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Publication numberUS7071563 B2
Publication typeGrant
Application numberUS 09/967,094
Publication dateJul 4, 2006
Filing dateSep 28, 2001
Priority dateSep 28, 2001
Fee statusPaid
Also published asUS20030062626
Publication number09967094, 967094, US 7071563 B2, US 7071563B2, US-B2-7071563, US7071563 B2, US7071563B2
InventorsSiddhartha Bhowmik, Sailesh Mansinh Merchant, Darrell L. Simpson
Original AssigneeAgere Systems, Inc.
Export CitationBiBTeX, EndNote, RefMan
External Links: USPTO, USPTO Assignment, Espacenet
Barrier layer for interconnect structures of a semiconductor wafer and method for depositing the barrier layer
US 7071563 B2
An interconnect structure of a semiconductor device includes a tungsten plug (14) deposited in a via or contact window (11). A barrier layer (15) separates the tungsten plug (14) from the surface of a dielectric material (16) within which the contact window or via (11) is formed. The barrier layer (15) is a composite of at least two films. The first film formed on the surface of the dielectric material (16) within the via (11) is a tungsten silicide film (12). The second film is a tungsten film (13) formed on the tungsten silicide film (12). A tungsten plug (14) is formed on the tungsten film (13) to complete interconnect structure. The barrier layer (15) is deposited using a sputtering technique performed in a deposition chamber. The chamber includes tungsten silicide target (19) from which the tungsten silicide film (12) is deposited, and a tungsten coil (20) from which the tungsten film (20) is deposited.
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1. An interconnect structure, comprising:
(a) a substrate having disposed thereon a topographical structure including a dielectric material and a recess formed therein;
(b) a tungsten silicide film disposed along a surface of the recess;
(c) a tungsten film overlaying said tungsten silicide film;
(d) a tungsten plug deposited within the recess; and
(e) a second tungsten silicide film disposed between the tungsten film and tungsten plug.
2. The interconnect structure of claim 1 wherein a tungsten silicide gradient is deposited within said tungsten film.
3. The interconnect structure of claim 1 wherein said tungsten silicide film is deposited from a tungsten silicide target utilizing a sputtering procedure conducted in a deposition chamber.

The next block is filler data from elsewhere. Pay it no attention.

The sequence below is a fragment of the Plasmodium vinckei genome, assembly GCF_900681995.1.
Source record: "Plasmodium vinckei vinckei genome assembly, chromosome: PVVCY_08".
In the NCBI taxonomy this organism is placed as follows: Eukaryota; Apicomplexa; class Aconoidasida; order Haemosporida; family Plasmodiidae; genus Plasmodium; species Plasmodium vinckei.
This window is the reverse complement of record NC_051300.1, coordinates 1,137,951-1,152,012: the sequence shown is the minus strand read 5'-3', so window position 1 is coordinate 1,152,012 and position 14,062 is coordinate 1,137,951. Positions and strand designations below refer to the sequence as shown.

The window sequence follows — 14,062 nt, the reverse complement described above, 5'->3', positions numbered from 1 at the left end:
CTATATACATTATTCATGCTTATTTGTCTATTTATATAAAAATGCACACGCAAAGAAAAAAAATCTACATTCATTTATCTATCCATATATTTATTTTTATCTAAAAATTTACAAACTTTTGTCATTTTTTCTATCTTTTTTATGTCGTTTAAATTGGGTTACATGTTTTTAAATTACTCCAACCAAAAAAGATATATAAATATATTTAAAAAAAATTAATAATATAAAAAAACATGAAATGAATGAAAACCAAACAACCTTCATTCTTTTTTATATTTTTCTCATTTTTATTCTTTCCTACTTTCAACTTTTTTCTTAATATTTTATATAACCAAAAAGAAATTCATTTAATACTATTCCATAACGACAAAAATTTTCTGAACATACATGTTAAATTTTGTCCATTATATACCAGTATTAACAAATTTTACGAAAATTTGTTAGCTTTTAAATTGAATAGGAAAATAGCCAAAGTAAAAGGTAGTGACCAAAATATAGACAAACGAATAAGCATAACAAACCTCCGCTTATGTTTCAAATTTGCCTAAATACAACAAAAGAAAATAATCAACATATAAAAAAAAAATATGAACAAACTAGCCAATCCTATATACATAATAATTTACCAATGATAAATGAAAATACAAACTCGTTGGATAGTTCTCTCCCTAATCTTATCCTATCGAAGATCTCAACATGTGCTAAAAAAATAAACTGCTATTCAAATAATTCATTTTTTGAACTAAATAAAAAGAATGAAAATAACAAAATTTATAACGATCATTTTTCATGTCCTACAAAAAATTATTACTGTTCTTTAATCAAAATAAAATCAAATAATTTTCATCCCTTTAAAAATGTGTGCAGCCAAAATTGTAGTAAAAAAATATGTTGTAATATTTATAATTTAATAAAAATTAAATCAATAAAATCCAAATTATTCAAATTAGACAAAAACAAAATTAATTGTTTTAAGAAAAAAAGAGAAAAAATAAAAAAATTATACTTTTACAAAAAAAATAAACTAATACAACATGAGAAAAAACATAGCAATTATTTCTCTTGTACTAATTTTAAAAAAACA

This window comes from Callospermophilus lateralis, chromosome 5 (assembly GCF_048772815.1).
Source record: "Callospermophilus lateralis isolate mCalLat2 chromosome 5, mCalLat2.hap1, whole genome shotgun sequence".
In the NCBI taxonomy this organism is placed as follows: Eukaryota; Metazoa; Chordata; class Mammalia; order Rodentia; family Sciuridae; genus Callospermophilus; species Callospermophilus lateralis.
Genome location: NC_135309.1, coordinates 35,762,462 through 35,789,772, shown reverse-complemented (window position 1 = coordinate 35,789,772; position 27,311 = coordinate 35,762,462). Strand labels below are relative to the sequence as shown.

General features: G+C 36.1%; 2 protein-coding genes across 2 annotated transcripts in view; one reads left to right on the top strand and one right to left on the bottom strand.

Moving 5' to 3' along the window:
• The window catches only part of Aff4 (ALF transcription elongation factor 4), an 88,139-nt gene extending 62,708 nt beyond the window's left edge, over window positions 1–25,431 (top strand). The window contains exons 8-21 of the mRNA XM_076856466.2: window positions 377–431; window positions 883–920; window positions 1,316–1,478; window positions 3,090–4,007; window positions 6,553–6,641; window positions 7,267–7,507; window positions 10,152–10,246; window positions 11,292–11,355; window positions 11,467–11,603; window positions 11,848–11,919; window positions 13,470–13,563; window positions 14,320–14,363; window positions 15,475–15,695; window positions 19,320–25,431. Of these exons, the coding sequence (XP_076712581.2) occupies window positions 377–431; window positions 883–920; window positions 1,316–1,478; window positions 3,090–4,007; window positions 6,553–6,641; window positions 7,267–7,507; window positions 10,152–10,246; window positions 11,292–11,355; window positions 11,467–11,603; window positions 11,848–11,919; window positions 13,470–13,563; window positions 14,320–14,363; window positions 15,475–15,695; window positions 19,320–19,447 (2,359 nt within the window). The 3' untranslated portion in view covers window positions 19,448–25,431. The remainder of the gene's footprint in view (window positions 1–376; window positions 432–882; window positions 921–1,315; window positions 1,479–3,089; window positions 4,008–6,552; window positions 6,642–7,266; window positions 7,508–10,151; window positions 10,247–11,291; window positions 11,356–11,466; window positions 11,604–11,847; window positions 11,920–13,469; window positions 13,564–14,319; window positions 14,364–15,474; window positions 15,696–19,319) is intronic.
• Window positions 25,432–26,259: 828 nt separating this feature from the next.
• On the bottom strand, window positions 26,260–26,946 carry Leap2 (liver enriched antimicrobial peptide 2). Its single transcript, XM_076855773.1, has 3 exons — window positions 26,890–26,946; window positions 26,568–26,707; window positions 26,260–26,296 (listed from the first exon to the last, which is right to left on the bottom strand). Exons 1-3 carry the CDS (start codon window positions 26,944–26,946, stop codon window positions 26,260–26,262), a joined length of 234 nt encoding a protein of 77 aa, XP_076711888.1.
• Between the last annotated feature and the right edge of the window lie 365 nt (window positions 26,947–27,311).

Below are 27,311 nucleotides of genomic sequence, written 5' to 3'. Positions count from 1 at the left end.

4. The interconnect structure of claim 3 wherein said tungsten film is deposited from a tungsten coil utilizing a sputtering procedure conducted within a deposition chamber.
5. The barrier layer of claim 1 wherein said tungsten silicide film has a silicon to tungsten (Si:W) ratio greater than 2:1.
6. A method for forming a barrier layer on an interconnect structure, comprising the steps of:
forming a first tungsten silicide film within a recess formed on a topographical structure on a semiconductor substrate;
forming a tungsten film onto said first tungsten silicide film;
forming a tungsten plug within said recess and over said tungsten film; and
forming a second tungsten silicide film, within the recess, between the tungsten film and the tungsten plug.
7. The method of claim 6 wherein the step of forming the first tungsten silicide film of the barrier layer includes sputtering the tungsten silicide from a tungsten silicide target in a deposition chamber.
8. A method for forming a tungsten plug on a semiconductor device having a dielectric material formed over a substrate and a recess formed in the dielectric material, and said tungsten plug to be formed within the recess, the method comprising the steps of:
(a) conformally depositing tungsten silicide at a predetermined deposition rate to a substantially uniform predetermined thickness along walls of the recess to form a first film;
(b) conformally depositing tungsten to a substantially uniform predetermined thickness over the tungsten silicide within the recess while reducing the rate of deposition of the tungsten silicide for the first film at about the same time as, or after starting the deposition of tungsten for the second film within the recess and, after said tungsten silicide reaches said predetermined thickness thereof to form a second film;
(c) depositing tungsten silicide within the recess while said tungsten is being depositing within the recess thereby forming a tungsten silicide gradient within said second film; and,
(d) depositing tungsten within the recess over the second film to form said tungsten plug.
9. The method of claim 8 further comprising the steps of providing a chamber within which the deposition of the tungsten silicide and tungsten takes place; positioning the semiconductor device within the chamber; providing a tungsten silicide target and a tungsten coil within the chamber; and, generating a plasma within the chamber adjacent the semiconductor device for the sputter deposition of tungsten silicide from the target and the sputter deposition of tungsten from the coil.

This invention relates generally to the fabrication of semiconductor wafers and/or integrated circuit (“IC chips”) devices, and more specifically to the fabrication of metalization layers or interconnect structures. The present invention also pertains to the deposition of thin film layers and tungsten (W) plugs in contact holes or vias of interconnect structures.